You turn to Democracy Now! for ad-free news you can trust. Maybe you come for our daily headlines. Maybe you come for in-depth stories that expose corporate and government abuses of power. Democracy Now! brings you crucial reporting like our coverage from the front lines of the standoff at Standing Rock or news about the movements fighting for peace, racial and economic justice, immigrant rights and LGBTQ equality. We produce our daily news hour at a fraction of the budget of a commercial news operation—all without ads, government funding or corporate sponsorship. How is this possible? Only with your support. If every visitor to this site in December gave just $10 we could cover our basic operating costs for 2017. Pretty exciting, right? So, if you've been waiting to make your contribution to Democracy Now!, today is your day. It takes just a couple of minutes to make sure that Democracy Now! is there for you and everybody else in 2017.
We rely on contributions from you, our viewers and listeners to do our work. If you visit us daily or weekly or even just once a month, now is a great time to make your monthly contribution.
Please do your part today.
New figures show the concentration of greenhouse gases in the atmosphere has reached a record high. The World Meteorological Organization says emissions that cause global warming threaten to be 12 billion tons higher in 2020 than the level needed to avoid a temperature rise of more than two degrees Celsius. Unveiling the findings, WMO Secretary-General Michel Jarraud said the heating of the planet will bring more extreme weather.
Michel Jarraud: "If you look at the major greenhouse gases — in particular, CO2, methane and nitrous oxide — for all these major greenhouse gases, the concentrations are reaching once again record levels. We are worried not only about the impact on temperature, which is important, but also the impact on the water cycle: more droughts, more floods in other parts of the world. We are worried about the impact on a number of extreme weather events. We are worried about the impact on the sea level."
The White House continues to reject calls for delaying parts of the new healthcare law due to the troubled rollout. Appearing before the Senate Finance Committee, Health and Human Services Secretary Kathleen Sebelius said delay is off the table.
Kathleen Sebelius: "People’s lives depend of this. Too many hard-working people have been waiting for too long for the ability to obtain affordable health insurance. If we want to save families from going bankrupt, if we want to save the lives of more of our friends and neighbors by allowing them to detect medical issues early, if we want to keep prices down, delay is not an option."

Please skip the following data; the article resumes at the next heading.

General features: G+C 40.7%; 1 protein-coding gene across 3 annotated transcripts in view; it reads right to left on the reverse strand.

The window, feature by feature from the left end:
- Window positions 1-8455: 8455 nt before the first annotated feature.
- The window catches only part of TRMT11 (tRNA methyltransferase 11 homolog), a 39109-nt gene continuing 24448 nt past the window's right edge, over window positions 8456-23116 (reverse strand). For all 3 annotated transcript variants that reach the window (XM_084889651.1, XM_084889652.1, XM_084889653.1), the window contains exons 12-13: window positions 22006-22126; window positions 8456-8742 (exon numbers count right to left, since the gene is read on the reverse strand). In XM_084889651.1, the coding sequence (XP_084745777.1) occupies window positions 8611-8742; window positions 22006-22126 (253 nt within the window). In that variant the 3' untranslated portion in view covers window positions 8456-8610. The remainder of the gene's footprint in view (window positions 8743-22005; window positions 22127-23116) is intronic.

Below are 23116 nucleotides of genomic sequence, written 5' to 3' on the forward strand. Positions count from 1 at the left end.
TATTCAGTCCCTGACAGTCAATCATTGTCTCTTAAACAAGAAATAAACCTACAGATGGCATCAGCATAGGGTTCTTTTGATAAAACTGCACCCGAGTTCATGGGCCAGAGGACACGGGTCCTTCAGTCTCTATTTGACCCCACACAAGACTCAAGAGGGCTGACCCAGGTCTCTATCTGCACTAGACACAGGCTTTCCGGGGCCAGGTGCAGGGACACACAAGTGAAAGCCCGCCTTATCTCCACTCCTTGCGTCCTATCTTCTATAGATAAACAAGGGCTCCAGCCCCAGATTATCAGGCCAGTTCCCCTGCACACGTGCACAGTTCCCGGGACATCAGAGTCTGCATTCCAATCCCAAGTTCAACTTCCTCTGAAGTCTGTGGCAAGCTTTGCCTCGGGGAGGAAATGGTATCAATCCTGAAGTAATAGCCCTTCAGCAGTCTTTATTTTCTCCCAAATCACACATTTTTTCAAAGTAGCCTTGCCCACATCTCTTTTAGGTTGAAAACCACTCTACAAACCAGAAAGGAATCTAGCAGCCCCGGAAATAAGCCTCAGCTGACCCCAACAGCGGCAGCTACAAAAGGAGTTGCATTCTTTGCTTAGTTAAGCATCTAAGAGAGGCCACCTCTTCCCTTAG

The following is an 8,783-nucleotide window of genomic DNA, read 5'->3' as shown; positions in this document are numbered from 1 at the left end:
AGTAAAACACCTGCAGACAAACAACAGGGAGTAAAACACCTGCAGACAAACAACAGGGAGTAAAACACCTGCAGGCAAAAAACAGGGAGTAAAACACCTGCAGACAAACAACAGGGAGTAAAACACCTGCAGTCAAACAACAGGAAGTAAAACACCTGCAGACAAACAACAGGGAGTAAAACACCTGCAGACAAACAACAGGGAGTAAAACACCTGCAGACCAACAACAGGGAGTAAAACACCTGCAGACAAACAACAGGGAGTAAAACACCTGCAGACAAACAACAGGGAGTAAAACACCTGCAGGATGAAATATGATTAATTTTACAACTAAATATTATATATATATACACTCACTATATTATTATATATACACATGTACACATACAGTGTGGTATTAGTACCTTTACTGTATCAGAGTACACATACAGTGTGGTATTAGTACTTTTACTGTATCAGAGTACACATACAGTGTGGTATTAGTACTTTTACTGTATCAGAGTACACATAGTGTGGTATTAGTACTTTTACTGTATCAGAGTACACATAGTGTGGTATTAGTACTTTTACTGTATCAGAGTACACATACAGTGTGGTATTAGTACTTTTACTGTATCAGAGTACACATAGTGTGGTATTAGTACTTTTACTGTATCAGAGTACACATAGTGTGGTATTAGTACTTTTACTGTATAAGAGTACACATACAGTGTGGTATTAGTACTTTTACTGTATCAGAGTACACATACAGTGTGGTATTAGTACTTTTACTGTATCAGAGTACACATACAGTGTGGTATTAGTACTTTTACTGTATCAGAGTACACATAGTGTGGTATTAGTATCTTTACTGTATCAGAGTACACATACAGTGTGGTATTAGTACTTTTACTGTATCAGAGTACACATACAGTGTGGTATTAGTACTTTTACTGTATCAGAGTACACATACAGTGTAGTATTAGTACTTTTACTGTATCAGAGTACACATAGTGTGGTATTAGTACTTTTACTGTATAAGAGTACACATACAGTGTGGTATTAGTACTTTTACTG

Sebelius said figures set for release next week will show enrollment to be low, but the administration remains confident it can hit its target of signing up seven million Americans for insurance plans by March. Democratic Sen. Max Baucus, a co-author of the healthcare law, criticized the rollout’s troubles.
Sen. Max Baucus: "When we asked for updates on the marketplaces, the responses we got were totally unsatisfactory. We heard multiple times that everything was on track. We now know that was not the case. But that’s in the past. Now it’s time to move forward and figure out how to fix it."
Wednesday’s hearing came as a top official at the federal agency responsible for the federal healthcare website resigned. Tony Trenkle served as chief information officer at the Centers for Medicare and Medicaid Services. Trenkle is taking a job in the private sector. It is unclear if his departure is linked to the website’s troubles.
Talks have resumed in Geneva today between Iran and six world powers, including the United States. It is the second round of negotiations on Iran’s nuclear program since President Hassan Rouhani took office in August. The Obama administration has reportedly floated a proposal that would partially lift U.S.-led sanctions for six months in return for Iran’s suspension of nuclear activity.
Secretary of State John Kerry continues a visit to Israel and the occupied West Bank in a bid to encourage U.S.-brokered peace talks. Kerry faced Palestinian complaints in Ramallah on Tuesday over Israel’s continued expansion of West Bank settlements. In a rare move for an Obama administration official, Kerry said the U.S. views Israel’s settlements as "illegitimate," going beyond the normal White House language of "not helpful." But Kerry stopped short of calling the settlements illegal.
Secretary of State John Kerry: "Let me emphasize at this point that the position of the United States of America on the settlements is that we consider now and have always considered the settlements to be illegitimate. And I want to make it extremely clear that at no time did the Palestinians in any way agree, as a matter of going back to the talks, that they somehow condone or accept the settlements. The Palestinians believe that the settlements are illegal. The United States has said that they believe the settlements are not helpful and they’re illegitimate."
Despite calling the settlements "illegitimate," Kerry refused to demand an end to their construction, saying Israeli expansion "would be much better off limited as much as possible."
A forensic study has concluded former Palestinian President Yasser Arafat may have been poisoned to death. Samples taken from Arafat’s body show he had 18 times the normal level of the radioactive material polonium. The team of Swiss scientists who examined Arafat’s remains says their findings "moderately support" poisoning as the cause of death. On Tuesday, Arafat’s widow called for an investigation at Arafat’s Ramallah headquarters, where he fell ill one month before dying in 2004. Speaking to Al Jazeera, forensic scientist David Barclay said he believes Arafat was poisoned.